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A helpful primer for those who haven’t been following too closely:

Q. This sounds like an odd system. Do you mean that Congress can pass a budget that requires borrowing, and then argue later about whether to approve that borrowing?

A. That’s right. The system goes back to World War I, when Congress first put a limit on federal debt. The limit was part of a law that allowed the Treasury to issue Liberty Bonds to help pay for the war. The law was intended to give the Treasury greater discretion over borrowing by eliminating the need for Congress to approve each new issuance of debt. Over the years the limit has been raised repeatedly, to $14.3 trillion today from roughly $43 billion in 1940. But outside observers have noted that the failure to make increases in the debt limit part of the regular budget process can be risky.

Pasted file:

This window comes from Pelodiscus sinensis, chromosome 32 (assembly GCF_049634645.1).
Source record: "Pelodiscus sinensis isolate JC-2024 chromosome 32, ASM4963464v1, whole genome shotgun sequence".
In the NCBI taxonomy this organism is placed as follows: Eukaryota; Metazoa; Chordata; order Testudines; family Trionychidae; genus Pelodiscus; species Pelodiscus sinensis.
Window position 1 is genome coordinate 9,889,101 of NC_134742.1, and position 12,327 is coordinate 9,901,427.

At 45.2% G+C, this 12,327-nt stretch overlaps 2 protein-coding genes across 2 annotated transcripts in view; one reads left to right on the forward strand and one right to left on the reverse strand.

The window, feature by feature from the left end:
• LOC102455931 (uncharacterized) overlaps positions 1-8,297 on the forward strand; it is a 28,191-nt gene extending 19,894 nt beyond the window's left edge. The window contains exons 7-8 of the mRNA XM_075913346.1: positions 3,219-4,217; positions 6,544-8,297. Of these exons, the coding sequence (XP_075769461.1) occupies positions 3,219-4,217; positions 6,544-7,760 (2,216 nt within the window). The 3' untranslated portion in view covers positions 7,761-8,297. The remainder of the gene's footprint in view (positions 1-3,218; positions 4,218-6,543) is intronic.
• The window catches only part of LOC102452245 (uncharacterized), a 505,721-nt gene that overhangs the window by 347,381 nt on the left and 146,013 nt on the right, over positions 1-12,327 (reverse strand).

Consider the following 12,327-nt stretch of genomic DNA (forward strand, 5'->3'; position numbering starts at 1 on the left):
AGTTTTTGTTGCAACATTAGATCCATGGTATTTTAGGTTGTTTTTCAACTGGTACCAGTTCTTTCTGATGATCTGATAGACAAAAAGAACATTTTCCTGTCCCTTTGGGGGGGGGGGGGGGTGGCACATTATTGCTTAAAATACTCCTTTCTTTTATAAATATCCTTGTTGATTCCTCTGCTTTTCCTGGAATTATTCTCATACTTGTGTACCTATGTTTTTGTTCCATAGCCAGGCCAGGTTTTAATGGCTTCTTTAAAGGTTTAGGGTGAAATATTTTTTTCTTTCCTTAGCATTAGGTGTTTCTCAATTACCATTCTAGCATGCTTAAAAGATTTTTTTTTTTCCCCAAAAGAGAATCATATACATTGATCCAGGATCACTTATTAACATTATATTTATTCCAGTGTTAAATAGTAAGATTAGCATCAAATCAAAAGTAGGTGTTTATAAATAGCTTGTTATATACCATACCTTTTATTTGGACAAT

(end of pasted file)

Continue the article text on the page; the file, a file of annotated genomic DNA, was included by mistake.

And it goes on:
Hoiuse Speaker Nancy Pelosi

Photo by vpickering/ CC BY-NC-ND 2.0

Reprinted with permission from DailyKos

Appearing on ABC's This Week, House Speaker Nancy Pelosi honored the late Justice Ruth Bader Ginsburg by aptly describing her as a "brilliant brain" on the Supreme Court, reminded people that it's absolutely imperative to get out and vote this November, and the ongoing importance of battling the novel coronavirus pandemic. On the subject of the vacant Supreme Court seat, the Democrat from California didn't rule out launching an impeachment inquiry of Donald Trump (for the second time) or Attorney General Bill Barr, which would delay the Senate's ability to confirm a Supreme Court nominee of Trump's, either.

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